In a late afternoon conference call today, Ancestry CEO Tim Sullivan and Archives.com Director of Product, Joe Godfrey, offered some additional details of the merger beyond what was mentioned in today's earlier announcement about the acquisition. Both seemed to be very candid and answered all questions that were posed.
Ancestry.com's primary goal for this acquisition is to increase its investment in the genealogy community. Since Archives.com's launch in January 2010, the site has rapidly grown to more than 380,000 paying subscribers who pay about $39.95 a year. Archives.com offers access to over 2.1 billion historical records, including birth records, obituaries, immigration and passenger lists, historical newspapers, and U.S. Censuses.
Tim Sullivan emphasized that Archives.com is a fast-growing business that has successfully put together family history profiles in a simple and affordable manner. Archives.com attracts a different customer base that should complement the existing Ancestry.com operation. The Archives.com business will continue to operate in much the same manner as before and will continue to serve its present customer base. Archives.com will also retain its own brand and website.
The two business units are not worried about overlap and "cannibalization" of the content offered. There may be some overlap, as there is now, but both sites will also continue to have somewhat different record sets. At this time, customers interact in two different manners with the two sites. There is no plan to make Archives.com a clone of Ancestry.com. Instead, Archives.com will continue to provide different search options, mostly different record sets, and a different value proposition to different users.
As to the efforts of the consortium presently indexing the 1940 U.S. census, the two organizations will continue their present (separate) efforts and will offer the 1940 census records in two different methods: Ancestry.com will continue to develop an outsourced index while Archives.com will continue to work in the consortium. Tim Sullivan emphasized that Ancestry.com and Archives.com will have very distinct offerings so using different indexes makes sense. There is no plan to combine the two indexes or to use the consortium-developed index on the Ancestry.com site.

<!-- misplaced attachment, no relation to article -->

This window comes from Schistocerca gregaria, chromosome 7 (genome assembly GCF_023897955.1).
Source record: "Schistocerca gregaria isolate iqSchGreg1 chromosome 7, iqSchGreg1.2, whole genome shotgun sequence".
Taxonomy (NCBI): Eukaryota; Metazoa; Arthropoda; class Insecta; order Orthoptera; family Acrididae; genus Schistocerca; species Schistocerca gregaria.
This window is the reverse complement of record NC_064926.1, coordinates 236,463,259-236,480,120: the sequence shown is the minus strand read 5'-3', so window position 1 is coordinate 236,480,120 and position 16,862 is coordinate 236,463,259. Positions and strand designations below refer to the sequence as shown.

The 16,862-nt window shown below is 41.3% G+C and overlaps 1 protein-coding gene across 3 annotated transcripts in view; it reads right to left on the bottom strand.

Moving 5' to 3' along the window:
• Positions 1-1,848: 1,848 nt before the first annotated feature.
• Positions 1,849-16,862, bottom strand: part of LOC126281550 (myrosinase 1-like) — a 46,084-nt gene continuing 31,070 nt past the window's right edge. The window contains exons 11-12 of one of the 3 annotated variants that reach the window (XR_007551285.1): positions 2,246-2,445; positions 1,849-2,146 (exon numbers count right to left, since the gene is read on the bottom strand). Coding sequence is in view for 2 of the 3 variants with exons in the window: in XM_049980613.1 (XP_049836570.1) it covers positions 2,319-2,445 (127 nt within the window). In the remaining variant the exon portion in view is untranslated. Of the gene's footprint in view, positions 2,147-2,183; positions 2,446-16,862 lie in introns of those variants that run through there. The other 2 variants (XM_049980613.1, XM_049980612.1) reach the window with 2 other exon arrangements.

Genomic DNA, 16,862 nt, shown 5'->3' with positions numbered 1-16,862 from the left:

One of the primary goals of the acquisition is to allow Archives.com achieve its goals faster than previously expected by leveraging the resources of Ancestry.com. In addition, Ancestry.com really likes what Archives.com has been doing in the genealogy world.
Ancestry.com will acquire Archives.com for $100 million in cash and assumed liabilities. Joe Godfrey and about 40 employees of Inflection/Archives.com will move over and become a part of Ancestry. However, the Archives.com team will remain together as a separate unit within Ancestry.com umbrella.
The official date of the acquisition will depend upon the speed of the regulatory review by the U.S. government. Until that date, the two companies will operate as separate businesses.
It was a fascinating telephone call in which I had a quick glimpse of how two separate, but overlapping, services plan to combine their teams and objectives to serve a broader audience than ever before.
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